The injury comes at a time when Quinn’s exciting talents seemed to be coming together. He was hitting .368 with a 1.139 OPS in 13 games in August. He had a double, a triple, three homers and was 4 for 4 in stolen base attempts.

There is probably enough time left in the season for Quinn to make it back, but it’s safe to say he’ll miss at least a couple of weeks and that's a loss to the Phillies' lineup.

Injuries have been a huge and frustrating issue for the likable switch-hitter who was the Phillies’ second-round draft pick in 2011 out of the Florida panhandle town of Port St. Joe.

Quinn has missed significant time in his minor- and major-league career with a torn quadriceps, a torn Achilles tendon, a strained elbow ligament, a torn ligament in his middle finger, a concussion and a broken toe. He missed the start of this season while recovering from an oblique strain suffered in spring training then went down with a groin injury in May.

With Quinn out, the Phillies will likely turn to Adam Haseley more often in center field.

The Phillies filled Quinn’s roster spot by adding reliever Jared Hughes. He was picked up off waivers from Cincinnati earlier in the week.

There was more injury news Saturday. As expected, Jake Arrieta will have season-ending surgery to clean up a bone spur in his elbow (see story). The surgery will happen before the end of the month and he’ll have plenty of time to get ready for spring training. Arrieta is under contract for $20 million next season.

David Robertson will not be ready for spring training. In fact, he probably will not pitch next season. The team said he had Tommy John surgery on Thursday. That typically requires a recovery of at least 14 months. 

Robertson, 34, signed a two-year, $23 million deal with the Phillies in December. He ended up pitching just 6 2/3 innings over seven appearances before landing on the IL with a sore elbow in April.

The Phillies have sunk some serious money into veteran relievers and gotten little in return because of injuries. Pat Neshek, 38, signed a two-year, $16.25 million contract before the 2018 season. He pitched in just 30 games last season and 20 this season. He has only pitched once since May 23 and likely will not pitch again for the Phillies. Tommy Hunter, 33, signed a two-year, $19 million deal before the 2018 season. He pitched in 65 games last season but just five this season because of an elbow injury that required surgery.

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David Robertson's career in jeopardy as he faces season-ending surgery

David Robertson's career in jeopardy as he faces season-ending surgery

David Robertson’s season is over.

His career could be over.

The right-handed reliever, one of the acquisitions that gave the Phillies optimism over the winter, revealed on Wednesday that he needs surgery to repair an elbow injury. Robertson is 34 and has carried a heavy load over his career. There is no timetable for his recovery. He’s not even certain he’ll pitch again.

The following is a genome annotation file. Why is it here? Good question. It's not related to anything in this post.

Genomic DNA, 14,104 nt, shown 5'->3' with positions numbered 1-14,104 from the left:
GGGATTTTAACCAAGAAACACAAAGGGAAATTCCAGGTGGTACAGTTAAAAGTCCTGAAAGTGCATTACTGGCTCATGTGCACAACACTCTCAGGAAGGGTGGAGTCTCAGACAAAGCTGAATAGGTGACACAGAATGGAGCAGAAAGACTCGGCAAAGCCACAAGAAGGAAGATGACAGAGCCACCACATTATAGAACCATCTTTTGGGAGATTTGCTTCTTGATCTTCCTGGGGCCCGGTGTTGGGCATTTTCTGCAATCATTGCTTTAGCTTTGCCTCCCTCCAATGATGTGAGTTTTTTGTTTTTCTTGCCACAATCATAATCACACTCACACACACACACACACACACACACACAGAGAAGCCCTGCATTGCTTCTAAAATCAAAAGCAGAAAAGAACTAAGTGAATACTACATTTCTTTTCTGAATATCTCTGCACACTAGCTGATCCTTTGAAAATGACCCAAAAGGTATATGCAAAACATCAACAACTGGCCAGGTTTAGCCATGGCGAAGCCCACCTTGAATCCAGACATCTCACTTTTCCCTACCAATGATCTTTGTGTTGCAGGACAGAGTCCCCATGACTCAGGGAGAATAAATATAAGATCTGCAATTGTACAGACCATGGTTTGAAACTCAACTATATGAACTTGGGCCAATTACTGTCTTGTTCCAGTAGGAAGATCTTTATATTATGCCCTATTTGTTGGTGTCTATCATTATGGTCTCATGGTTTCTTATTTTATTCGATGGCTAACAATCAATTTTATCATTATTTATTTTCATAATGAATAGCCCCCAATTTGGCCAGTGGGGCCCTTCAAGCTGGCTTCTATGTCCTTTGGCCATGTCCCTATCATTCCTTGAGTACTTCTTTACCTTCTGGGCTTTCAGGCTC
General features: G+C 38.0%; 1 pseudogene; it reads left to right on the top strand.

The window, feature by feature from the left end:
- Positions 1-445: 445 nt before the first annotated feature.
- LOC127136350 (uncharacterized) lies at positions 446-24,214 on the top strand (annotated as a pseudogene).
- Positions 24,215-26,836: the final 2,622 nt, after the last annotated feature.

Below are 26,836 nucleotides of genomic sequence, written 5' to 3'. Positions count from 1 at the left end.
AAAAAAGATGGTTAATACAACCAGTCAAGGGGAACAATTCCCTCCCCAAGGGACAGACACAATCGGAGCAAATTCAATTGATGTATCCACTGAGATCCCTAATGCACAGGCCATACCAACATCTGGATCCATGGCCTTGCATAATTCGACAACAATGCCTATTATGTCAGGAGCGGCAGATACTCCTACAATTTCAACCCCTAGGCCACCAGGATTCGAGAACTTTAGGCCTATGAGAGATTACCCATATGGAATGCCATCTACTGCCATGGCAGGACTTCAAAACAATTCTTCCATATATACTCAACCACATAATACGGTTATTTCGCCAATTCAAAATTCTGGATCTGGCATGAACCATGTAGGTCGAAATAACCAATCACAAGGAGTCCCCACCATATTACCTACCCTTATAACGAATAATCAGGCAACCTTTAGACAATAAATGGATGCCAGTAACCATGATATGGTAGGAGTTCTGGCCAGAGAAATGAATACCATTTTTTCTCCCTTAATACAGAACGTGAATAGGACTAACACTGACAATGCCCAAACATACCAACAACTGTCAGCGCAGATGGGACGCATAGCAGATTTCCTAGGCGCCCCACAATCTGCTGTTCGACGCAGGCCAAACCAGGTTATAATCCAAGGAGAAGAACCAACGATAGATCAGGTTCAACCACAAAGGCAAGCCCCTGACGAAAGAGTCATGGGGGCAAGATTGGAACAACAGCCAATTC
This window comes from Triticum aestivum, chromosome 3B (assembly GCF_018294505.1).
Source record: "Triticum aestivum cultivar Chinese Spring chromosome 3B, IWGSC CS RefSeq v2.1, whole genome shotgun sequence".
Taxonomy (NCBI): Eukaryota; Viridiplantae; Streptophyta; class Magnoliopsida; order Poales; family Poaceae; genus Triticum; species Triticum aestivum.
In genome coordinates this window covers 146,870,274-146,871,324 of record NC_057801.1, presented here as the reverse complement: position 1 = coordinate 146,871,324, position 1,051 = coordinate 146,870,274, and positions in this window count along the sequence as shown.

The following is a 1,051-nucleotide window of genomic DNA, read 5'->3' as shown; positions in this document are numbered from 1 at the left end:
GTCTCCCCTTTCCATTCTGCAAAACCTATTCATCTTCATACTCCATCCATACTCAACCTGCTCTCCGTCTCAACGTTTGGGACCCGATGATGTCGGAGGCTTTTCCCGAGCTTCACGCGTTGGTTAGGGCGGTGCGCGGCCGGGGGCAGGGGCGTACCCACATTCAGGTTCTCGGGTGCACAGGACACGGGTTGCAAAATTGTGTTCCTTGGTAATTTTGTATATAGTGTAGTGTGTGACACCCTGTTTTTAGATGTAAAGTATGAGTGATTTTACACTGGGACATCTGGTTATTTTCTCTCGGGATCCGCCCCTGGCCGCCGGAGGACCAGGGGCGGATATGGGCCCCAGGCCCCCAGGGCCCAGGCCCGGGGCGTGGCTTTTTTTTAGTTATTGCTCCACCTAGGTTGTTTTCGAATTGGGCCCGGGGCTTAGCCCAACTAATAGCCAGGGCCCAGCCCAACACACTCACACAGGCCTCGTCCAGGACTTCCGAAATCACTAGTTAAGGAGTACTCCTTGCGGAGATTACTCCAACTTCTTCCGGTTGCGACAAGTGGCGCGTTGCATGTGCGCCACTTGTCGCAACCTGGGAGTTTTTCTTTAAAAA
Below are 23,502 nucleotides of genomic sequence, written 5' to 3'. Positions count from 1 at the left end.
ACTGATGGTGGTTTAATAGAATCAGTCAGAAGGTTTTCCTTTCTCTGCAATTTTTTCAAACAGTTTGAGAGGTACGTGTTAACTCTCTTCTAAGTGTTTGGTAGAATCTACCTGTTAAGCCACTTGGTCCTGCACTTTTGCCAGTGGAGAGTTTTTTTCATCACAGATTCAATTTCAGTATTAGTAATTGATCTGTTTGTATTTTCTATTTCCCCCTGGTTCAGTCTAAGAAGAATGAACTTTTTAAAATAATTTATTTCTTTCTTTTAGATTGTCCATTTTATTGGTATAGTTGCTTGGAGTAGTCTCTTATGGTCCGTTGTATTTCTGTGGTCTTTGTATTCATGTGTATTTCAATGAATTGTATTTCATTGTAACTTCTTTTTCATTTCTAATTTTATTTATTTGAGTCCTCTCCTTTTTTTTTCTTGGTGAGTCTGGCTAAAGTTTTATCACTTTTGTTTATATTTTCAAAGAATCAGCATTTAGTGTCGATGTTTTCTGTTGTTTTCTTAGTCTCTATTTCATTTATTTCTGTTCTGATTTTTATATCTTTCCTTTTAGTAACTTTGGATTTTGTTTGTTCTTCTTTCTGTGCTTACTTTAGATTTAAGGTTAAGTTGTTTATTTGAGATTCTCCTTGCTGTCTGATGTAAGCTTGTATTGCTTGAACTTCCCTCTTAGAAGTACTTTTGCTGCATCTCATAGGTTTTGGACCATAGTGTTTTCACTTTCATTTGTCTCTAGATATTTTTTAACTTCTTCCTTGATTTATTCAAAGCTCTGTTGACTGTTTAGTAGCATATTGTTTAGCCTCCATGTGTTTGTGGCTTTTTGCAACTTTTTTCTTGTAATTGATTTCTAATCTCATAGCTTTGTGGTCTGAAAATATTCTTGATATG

“Obviously, I've had those thoughts,” he said. “It's tough for me to deal with that.”

Robertson will know more about his chances of recovery after he gets a second opinion, likely from orthopedist James Andrews. Robertson was diagnosed with an injury to his flexor tendon in April. He recently had a setback that included additional damage to his ulna collateral ligament, according to Phillies doctors. He is hopeful that the injury is limited to his flexor tendon, but knows Tommy John surgery is a possibility, as well. Flexor tendon surgery would require six to eight months of rehab. Tommy John surgery can be a year or more.

“I’m hoping it’s just the flexor,” he said. “If I can get everything repaired as soon as possible and get myself in rehab as soon as possible, I think I can make it back and still be a part of this organization and pitch next year.”

Robertson, a workhorse who pitched in at least 60 games nine times for the Yankees and White Sox, signed a two-year, $23 million contract with the Phillies in December. He pitched in just seven games for the Phillies before going on the IL.

The Phillies have not gotten good results from high-priced veteran relief pitchers. Pat Neshek, who signed a two-year, $16.25 million deal before the 2018 season, missed significant time last season and again this season and team officials are not optimistic he will pitch again this season. Tommy Hunter, who signed a two-year, $18 million deal before last season, pitched in 65 games last year but just five this season. He is slated to have elbow surgery in the coming weeks.

Robertson, Neshek and Hunter were supposed to be a triumvirate of bullpen effectiveness for the Phillies.

Instead, they are collectively just one of a number of things that have gone wrong for the team in 2019.